The Washington Post

Literacy Through Photography project tells stories through the lenses of D.C. kids

Syiion Robinson’s snapshot “Sneaky Kaliah” caught his little sister looking for candy. (Syiion Robinson)

Photographers don’t just point the camera and click. They make choices about lighting, the camera’s angle and composition.

This year, 281 students at four Washington schools learned about these choices for a project called Literacy Through Photography.

Now you can see their photos and writing at a free exhibit called “D.C. Unfiltered.” It runs through July 10 at Gallery 102 at George Washington University in Northwest Washington.

“I liked catching the action,” said Syiion Robinson, a third-grader at Garfield Elementary School. In “Sneaky Kaliah,” he captures a dramatic moment: his little sister searching for their mother’s hidden candy.

Many students were inspired by family, friends and animals. A bright-eyed pooch gazes from “My Dog Princess” by Jeremiah Darton, another Garfield third-grader.

Zion Dailey’s “My Nephew Quaron Is Driving!” is among 61 kids’ photos on display at George Washington University. (Zion Dailey)

Aaliyah Shabazz recorded her favorite part of a second-grade trip to the National Museum of Natural History. “The tarantulas!” said Aaliyah, who attends Martin Luther King Jr. Elementary School.

“I wanted to take a picture of a happy occasion,” said Luis Wallace, a third-grader at King. In “My Grandpa’s Birthday,” four of his relatives smile during a meal at a crab restaurant.

Literacy Through Photography is run by Turning the Page, a group that helps bring fun learning activities to D.C. schools. Sierra Miller and other members of the TTP staff trained teachers and gave classroom lessons. They let the kids borrow inexpensive digital cameras.

Students could bring the cameras home and take pictures in four broad subject areas — family, community, self and dreams, said Ellie Canter, who oversees the project at TTP.

Everyone does something different with the writing and photography, Canter said. That is part of the creative fun.

Isaiah Howard, a Garfield fifth-grader, wrote a playful poem for “My Muscles,” a photo of his flexed biceps. Zion Dailey had a funny description for “My Nephew Quaron Is Driving!”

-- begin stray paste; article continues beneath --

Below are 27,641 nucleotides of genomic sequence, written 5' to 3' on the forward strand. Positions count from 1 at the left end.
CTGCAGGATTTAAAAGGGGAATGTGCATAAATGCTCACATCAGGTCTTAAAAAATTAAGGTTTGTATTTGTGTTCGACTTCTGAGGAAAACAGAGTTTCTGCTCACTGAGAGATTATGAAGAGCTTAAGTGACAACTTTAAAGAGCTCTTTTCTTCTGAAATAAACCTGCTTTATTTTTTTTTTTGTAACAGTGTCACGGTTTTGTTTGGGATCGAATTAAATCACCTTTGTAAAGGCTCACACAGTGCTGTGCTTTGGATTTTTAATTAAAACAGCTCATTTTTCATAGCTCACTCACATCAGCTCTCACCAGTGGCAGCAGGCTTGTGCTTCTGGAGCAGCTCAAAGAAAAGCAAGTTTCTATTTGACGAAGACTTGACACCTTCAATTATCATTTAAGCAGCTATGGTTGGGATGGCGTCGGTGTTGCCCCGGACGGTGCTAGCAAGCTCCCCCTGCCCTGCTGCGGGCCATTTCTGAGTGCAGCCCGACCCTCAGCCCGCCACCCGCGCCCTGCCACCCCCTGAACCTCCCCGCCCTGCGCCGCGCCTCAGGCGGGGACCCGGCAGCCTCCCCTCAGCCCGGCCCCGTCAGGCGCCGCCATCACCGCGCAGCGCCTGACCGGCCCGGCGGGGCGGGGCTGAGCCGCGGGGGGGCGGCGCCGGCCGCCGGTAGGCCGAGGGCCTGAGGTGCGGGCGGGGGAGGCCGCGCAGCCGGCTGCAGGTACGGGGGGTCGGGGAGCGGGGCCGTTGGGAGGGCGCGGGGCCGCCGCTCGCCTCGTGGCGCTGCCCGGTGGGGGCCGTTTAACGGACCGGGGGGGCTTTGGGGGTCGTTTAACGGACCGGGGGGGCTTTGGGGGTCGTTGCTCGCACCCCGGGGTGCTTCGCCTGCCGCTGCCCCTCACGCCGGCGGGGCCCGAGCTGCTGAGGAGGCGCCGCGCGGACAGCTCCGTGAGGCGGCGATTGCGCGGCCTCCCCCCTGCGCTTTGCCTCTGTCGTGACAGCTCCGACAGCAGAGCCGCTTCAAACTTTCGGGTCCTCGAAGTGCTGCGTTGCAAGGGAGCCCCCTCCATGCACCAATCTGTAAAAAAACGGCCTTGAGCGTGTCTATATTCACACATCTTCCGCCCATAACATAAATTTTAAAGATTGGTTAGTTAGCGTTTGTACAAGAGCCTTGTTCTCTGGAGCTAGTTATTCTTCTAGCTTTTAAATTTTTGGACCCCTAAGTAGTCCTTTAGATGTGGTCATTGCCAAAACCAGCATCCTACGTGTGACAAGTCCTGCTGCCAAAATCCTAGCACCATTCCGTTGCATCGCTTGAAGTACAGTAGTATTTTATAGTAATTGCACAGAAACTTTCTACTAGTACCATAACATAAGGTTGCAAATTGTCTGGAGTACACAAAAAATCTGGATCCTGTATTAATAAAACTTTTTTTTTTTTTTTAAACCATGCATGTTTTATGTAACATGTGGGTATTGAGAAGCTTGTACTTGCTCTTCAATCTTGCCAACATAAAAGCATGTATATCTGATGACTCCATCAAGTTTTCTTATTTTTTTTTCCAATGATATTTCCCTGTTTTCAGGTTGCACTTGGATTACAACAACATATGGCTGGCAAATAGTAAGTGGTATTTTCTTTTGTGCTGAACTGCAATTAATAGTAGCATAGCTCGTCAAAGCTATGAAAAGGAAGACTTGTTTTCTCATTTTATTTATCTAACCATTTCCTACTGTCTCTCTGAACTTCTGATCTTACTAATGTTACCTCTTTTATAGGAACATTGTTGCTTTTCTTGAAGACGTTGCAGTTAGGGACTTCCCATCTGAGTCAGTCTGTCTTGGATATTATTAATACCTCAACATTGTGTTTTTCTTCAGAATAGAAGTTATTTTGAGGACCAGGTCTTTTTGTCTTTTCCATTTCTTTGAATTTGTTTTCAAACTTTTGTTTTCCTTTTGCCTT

“There’s a lot of talent in this room,” Fahim Shabazz, Aaliyah’s father, said as he looked at the exhibit.

At Kramer Middle School, the sixth-graders experimented with social media. Their teacher, Keisha Woods, set up an Instagram account for a daily “photo challenge.” Each day she would ask students to write and take a picture of, for example, “an object, a friend, a color.” Sharing their words and photos helped the students realize “commonalities they didn’t know they had,” she said.

For the exhibit’s opening, Zion, a third-grader at Raymond Education Campus, read aloud a quote from Bruno Barbey, a French photographer: “Photography is the only language that can be understood anywhere in the world.”

The young photographers have learned to love this artistic language.

“I want to take more and more pictures,” Zion said. She then eagerly listed some future subjects: the Capitol, the White House and her favorite boy band.

Mary Quattlebaum

If you go

What: “D.C. Unfiltered,” an exhibit of 61 photos and writing by D.C. students.

Where: Gallery 102 at George Washington University, 801 22nd Street NW.

When: Through July 10, Monday-Friday, 9 a.m. to 5 p.m.

How much: Free.

Best for: Age 5 and older.

For more information: A parent can call the gallery at 202-994-6085 or visit art.columbian.gwu.
. Turning the Page can be reached at 202-347-9841 or

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